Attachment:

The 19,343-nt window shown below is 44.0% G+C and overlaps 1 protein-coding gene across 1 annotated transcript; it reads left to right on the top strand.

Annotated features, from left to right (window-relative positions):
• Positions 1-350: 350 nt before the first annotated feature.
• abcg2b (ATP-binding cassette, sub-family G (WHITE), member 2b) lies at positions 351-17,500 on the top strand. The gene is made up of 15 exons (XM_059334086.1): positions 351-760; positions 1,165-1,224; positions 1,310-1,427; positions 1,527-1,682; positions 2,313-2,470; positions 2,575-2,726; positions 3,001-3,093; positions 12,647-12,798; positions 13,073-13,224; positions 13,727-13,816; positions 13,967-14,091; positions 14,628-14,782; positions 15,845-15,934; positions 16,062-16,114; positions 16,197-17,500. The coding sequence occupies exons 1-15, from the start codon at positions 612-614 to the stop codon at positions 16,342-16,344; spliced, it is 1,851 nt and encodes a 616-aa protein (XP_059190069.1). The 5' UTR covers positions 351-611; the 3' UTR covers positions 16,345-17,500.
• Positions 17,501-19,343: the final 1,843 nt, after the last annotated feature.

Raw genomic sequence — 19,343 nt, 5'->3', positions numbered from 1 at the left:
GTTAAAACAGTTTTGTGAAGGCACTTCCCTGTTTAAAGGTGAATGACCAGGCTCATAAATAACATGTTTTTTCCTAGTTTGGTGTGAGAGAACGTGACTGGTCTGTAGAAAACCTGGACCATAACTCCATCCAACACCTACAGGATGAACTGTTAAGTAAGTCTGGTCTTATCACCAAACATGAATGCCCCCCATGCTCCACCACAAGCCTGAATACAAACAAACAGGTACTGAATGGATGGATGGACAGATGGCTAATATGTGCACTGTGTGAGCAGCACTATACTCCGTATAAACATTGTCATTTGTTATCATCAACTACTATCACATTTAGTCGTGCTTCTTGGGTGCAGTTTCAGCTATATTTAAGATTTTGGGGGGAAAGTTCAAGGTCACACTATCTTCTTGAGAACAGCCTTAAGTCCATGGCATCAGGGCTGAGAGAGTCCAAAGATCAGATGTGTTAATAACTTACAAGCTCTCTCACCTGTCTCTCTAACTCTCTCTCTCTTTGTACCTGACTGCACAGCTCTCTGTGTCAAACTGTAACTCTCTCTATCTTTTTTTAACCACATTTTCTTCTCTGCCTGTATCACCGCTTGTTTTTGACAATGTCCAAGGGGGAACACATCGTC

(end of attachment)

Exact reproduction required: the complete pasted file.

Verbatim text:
The 19,343-nt window shown below is 44.0% G+C and overlaps 1 protein-coding gene across 1 annotated transcript; it reads left to right on the top strand.

Annotated features, from left to right (window-relative positions):
• Positions 1-350: 350 nt before the first annotated feature.
• abcg2b (ATP-binding cassette, sub-family G (WHITE), member 2b) lies at positions 351-17,500 on the top strand. The gene is made up of 15 exons (XM_059334086.1): positions 351-760; positions 1,165-1,224; positions 1,310-1,427; positions 1,527-1,682; positions 2,313-2,470; positions 2,575-2,726; positions 3,001-3,093; positions 12,647-12,798; positions 13,073-13,224; positions 13,727-13,816; positions 13,967-14,091; positions 14,628-14,782; positions 15,845-15,934; positions 16,062-16,114; positions 16,197-17,500. The coding sequence occupies exons 1-15, from the start codon at positions 612-614 to the stop codon at positions 16,342-16,344; spliced, it is 1,851 nt and encodes a 616-aa protein (XP_059190069.1). The 5' UTR covers positions 351-611; the 3' UTR covers positions 16,345-17,500.
• Positions 17,501-19,343: the final 1,843 nt, after the last annotated feature.

Raw genomic sequence — 19,343 nt, 5'->3', positions numbered from 1 at the left:
GTTAAAACAGTTTTGTGAAGGCACTTCCCTGTTTAAAGGTGAATGACCAGGCTCATAAATAACATGTTTTTTCCTAGTTTGGTGTGAGAGAACGTGACTGGTCTGTAGAAAACCTGGACCATAACTCCATCCAACACCTACAGGATGAACTGTTAAGTAAGTCTGGTCTTATCACCAAACATGAATGCCCCCCATGCTCCACCACAAGCCTGAATACAAACAAACAGGTACTGAATGGATGGATGGACAGATGGCTAATATGTGCACTGTGTGAGCAGCACTATACTCCGTATAAACATTGTCATTTGTTATCATCAACTACTATCACATTTAGTCGTGCTTCTTGGGTGCAGTTTCAGCTATATTTAAGATTTTGGGGGGAAAGTTCAAGGTCACACTATCTTCTTGAGAACAGCCTTAAGTCCATGGCATCAGGGCTGAGAGAGTCCAAAGATCAGATGTGTTAATAACTTACAAGCTCTCTCACCTGTCTCTCTAACTCTCTCTCTCTTTGTACCTGACTGCACAGCTCTCTGTGTCAAACTGTAACTCTCTCTATCTTTTTTTAACCACATTTTCTTCTCTGCCTGTATCACCGCTTGTTTTTGACAATGTCCAAGGGGGAACACATCGTC